I gave a speech yesterday morning at the National Press Club on the Muslim Brotherhood and why we need to worry about our government’s growing coziness with it. I spoke for almost an hour and then there was an extensive Q&A. C-SPAN covered it, and you can watch here. (The text of my speech is here.)
Dana Milbank, the leftist columnist of the Washington Post, covered the event — though you can judge for yourself whether his account of it in the paper today accurately reflects what I actually said. It would take too long, and is not worth the time, to react all of Mr. Milbank’s meanderings. I do want to address two contentions he makes, however:
1. Ms. Abedin is an inconsequential official being subjected to “guilt by association.”
I guess we’ve come a long way since John McCain first claimed that the concerns about Huma Abedin’s ties to Islamists were “unspecified and unsubstantiated.” Those concerns have now been so overwhelmingly proved that apologists have to change tacks. So now the argument is, “Well, all right, there are many connections to the Muslim Brotherhood and other Islamists, but Ms. Abedin is a victim of ‘guilt by association.’” Mr. Milbank tries to make that fly today.
Remember, we are not talking about an indictment here. When people are being evaluated for their suitability for appointment to high public office and access to national-security information, the whole process is about associations – that’s why, for example, the form all candidates for security clearances have to fill out exactingly probes a person’s background, relations and associations. I don’t expect Milbank to agree with me on this point — although he certainly seemed to think background and associations were pretty significant when Sam Alito was nominated to the Supreme Court). Still, given that I specifically addressed the charge in the speech, he might at least have given readers my take on the “guilt by association” canard:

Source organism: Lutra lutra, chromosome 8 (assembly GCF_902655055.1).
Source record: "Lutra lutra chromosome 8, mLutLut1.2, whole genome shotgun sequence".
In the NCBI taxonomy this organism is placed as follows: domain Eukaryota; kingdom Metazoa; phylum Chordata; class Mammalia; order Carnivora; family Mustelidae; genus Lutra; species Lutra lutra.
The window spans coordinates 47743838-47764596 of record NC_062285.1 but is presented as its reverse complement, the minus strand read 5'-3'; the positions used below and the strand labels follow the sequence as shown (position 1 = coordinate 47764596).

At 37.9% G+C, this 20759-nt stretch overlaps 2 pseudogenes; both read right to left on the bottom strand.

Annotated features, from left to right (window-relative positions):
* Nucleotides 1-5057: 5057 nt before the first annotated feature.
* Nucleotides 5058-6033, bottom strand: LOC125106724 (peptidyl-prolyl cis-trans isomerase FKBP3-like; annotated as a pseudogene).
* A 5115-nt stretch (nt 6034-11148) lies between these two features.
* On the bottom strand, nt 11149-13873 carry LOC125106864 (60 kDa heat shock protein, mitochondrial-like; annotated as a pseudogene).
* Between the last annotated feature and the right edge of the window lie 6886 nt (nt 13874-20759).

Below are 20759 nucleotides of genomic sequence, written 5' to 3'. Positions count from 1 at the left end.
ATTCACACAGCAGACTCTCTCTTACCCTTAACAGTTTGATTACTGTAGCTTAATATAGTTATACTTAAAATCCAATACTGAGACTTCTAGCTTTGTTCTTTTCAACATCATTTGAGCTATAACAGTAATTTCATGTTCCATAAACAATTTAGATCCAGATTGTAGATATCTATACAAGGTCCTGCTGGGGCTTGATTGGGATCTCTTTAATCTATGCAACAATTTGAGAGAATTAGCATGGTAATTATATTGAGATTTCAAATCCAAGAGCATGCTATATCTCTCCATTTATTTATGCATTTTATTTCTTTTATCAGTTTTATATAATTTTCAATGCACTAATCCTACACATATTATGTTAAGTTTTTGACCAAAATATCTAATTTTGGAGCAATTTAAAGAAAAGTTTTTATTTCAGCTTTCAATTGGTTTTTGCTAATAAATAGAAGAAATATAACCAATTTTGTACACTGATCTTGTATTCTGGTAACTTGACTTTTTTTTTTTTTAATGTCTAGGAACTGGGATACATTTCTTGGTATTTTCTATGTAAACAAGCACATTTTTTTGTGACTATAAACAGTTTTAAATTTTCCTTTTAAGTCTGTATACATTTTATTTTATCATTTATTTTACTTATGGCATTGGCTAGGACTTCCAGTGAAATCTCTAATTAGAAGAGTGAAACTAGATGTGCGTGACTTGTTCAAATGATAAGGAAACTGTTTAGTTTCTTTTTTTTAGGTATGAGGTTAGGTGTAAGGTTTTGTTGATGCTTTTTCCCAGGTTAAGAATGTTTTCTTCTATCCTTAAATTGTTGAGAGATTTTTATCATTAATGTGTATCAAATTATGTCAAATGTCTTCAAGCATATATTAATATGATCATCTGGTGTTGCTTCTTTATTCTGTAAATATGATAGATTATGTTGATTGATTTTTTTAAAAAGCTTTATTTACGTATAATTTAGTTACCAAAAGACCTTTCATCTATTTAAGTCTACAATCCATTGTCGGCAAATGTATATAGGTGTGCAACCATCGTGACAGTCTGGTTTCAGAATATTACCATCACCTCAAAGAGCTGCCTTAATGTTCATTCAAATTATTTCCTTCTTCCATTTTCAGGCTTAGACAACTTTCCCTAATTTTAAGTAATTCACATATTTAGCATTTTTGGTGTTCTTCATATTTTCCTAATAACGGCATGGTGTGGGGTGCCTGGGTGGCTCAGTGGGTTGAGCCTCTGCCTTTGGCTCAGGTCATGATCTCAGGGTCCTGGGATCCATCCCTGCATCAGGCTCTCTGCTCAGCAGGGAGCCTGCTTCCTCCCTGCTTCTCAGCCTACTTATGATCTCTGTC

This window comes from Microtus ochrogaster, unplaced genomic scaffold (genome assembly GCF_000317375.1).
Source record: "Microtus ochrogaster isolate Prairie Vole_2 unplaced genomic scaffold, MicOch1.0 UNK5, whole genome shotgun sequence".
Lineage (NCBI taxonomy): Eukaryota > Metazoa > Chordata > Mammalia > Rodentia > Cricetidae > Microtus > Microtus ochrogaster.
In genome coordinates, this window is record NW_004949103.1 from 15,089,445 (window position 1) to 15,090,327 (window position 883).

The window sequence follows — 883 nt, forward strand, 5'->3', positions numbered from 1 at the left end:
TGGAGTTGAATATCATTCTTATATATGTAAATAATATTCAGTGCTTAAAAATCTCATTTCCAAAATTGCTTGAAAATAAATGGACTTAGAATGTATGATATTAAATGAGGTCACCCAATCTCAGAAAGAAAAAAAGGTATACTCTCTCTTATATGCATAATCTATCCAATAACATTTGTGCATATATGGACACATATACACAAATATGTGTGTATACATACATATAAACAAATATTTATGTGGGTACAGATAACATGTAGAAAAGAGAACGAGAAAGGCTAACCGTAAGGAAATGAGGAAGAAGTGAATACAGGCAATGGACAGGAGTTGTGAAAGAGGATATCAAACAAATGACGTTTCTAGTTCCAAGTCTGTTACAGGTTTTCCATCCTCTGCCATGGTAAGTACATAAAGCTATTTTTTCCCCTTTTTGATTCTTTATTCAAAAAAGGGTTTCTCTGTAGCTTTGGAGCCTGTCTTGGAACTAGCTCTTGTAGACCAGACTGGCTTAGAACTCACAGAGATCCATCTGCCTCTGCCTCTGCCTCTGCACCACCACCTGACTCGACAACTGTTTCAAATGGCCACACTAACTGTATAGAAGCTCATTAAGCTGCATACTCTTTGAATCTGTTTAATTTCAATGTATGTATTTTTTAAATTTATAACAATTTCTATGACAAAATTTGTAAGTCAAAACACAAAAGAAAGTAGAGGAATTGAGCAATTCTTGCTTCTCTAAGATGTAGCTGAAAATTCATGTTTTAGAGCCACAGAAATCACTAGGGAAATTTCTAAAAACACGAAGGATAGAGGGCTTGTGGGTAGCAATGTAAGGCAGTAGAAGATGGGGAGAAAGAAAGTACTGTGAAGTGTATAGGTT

The five members [of the House of Representatives who have asked for five executive branch inspectors-general to investigate Muslim Brotherhood influence at their agencies] have not made accusations of criminal wrongdoing. The critics who say they are relying on “guilt by association” are absurdly mixing apples and oranges.
Our bedrock principle against “guilt by association” has to do with criminal prosecutions — we won’t tolerate someone’s being convicted of a crime and having his freedom taken away just because of who his friends are, or what his associates have done. But “guilt by association” has nothing to do with fitness for high public office. High public office is a privilege, not a right. Access to classified information is a privilege, not a right. You need not have done anything wrong to be deemed unfit for these privileges.